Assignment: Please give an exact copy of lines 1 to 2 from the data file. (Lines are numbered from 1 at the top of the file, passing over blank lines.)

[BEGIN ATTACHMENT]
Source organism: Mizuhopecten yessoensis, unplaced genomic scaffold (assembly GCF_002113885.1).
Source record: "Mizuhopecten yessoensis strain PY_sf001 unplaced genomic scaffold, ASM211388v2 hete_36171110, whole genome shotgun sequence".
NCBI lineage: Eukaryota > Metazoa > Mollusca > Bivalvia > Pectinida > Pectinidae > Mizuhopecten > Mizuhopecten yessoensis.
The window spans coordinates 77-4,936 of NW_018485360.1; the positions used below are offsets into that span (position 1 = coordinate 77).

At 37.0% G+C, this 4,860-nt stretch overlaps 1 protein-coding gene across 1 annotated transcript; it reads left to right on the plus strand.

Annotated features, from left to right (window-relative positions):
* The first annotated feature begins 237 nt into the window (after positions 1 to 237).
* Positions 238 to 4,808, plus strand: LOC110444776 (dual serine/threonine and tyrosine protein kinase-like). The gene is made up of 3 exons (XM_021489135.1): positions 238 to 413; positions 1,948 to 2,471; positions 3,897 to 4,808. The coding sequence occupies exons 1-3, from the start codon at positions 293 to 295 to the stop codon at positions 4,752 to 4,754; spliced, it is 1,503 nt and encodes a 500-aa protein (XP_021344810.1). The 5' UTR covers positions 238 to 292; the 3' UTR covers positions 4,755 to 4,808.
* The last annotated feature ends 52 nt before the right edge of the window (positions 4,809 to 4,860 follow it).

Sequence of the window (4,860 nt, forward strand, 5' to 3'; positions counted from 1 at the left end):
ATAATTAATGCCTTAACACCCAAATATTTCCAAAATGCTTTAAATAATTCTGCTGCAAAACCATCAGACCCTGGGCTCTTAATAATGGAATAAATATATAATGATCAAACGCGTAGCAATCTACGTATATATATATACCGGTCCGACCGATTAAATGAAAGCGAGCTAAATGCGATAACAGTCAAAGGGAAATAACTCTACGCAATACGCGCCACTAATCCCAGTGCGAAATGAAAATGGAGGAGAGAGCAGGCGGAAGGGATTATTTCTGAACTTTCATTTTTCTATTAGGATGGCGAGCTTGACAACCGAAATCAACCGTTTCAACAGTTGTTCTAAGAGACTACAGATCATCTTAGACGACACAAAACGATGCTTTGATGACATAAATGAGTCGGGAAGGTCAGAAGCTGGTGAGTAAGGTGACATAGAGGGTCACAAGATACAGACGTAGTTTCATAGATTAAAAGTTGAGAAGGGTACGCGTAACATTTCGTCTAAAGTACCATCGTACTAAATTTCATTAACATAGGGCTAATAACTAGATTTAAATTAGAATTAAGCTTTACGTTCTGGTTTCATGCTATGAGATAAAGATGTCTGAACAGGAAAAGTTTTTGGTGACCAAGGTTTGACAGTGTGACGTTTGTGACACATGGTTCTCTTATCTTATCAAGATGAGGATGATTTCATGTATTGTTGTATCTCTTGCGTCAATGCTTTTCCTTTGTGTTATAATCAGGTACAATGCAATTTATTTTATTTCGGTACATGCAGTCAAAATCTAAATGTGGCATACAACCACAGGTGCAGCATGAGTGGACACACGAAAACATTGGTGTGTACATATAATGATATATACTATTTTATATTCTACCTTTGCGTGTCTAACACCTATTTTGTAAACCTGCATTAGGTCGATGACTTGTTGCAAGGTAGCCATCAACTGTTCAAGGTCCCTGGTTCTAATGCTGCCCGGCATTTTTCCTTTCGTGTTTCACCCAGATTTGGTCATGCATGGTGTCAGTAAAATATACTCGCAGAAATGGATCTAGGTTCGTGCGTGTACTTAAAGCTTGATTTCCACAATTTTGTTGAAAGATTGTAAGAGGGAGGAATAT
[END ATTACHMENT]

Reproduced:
Source organism: Mizuhopecten yessoensis, unplaced genomic scaffold (assembly GCF_002113885.1).
Source record: "Mizuhopecten yessoensis strain PY_sf001 unplaced genomic scaffold, ASM211388v2 hete_36171110, whole genome shotgun sequence".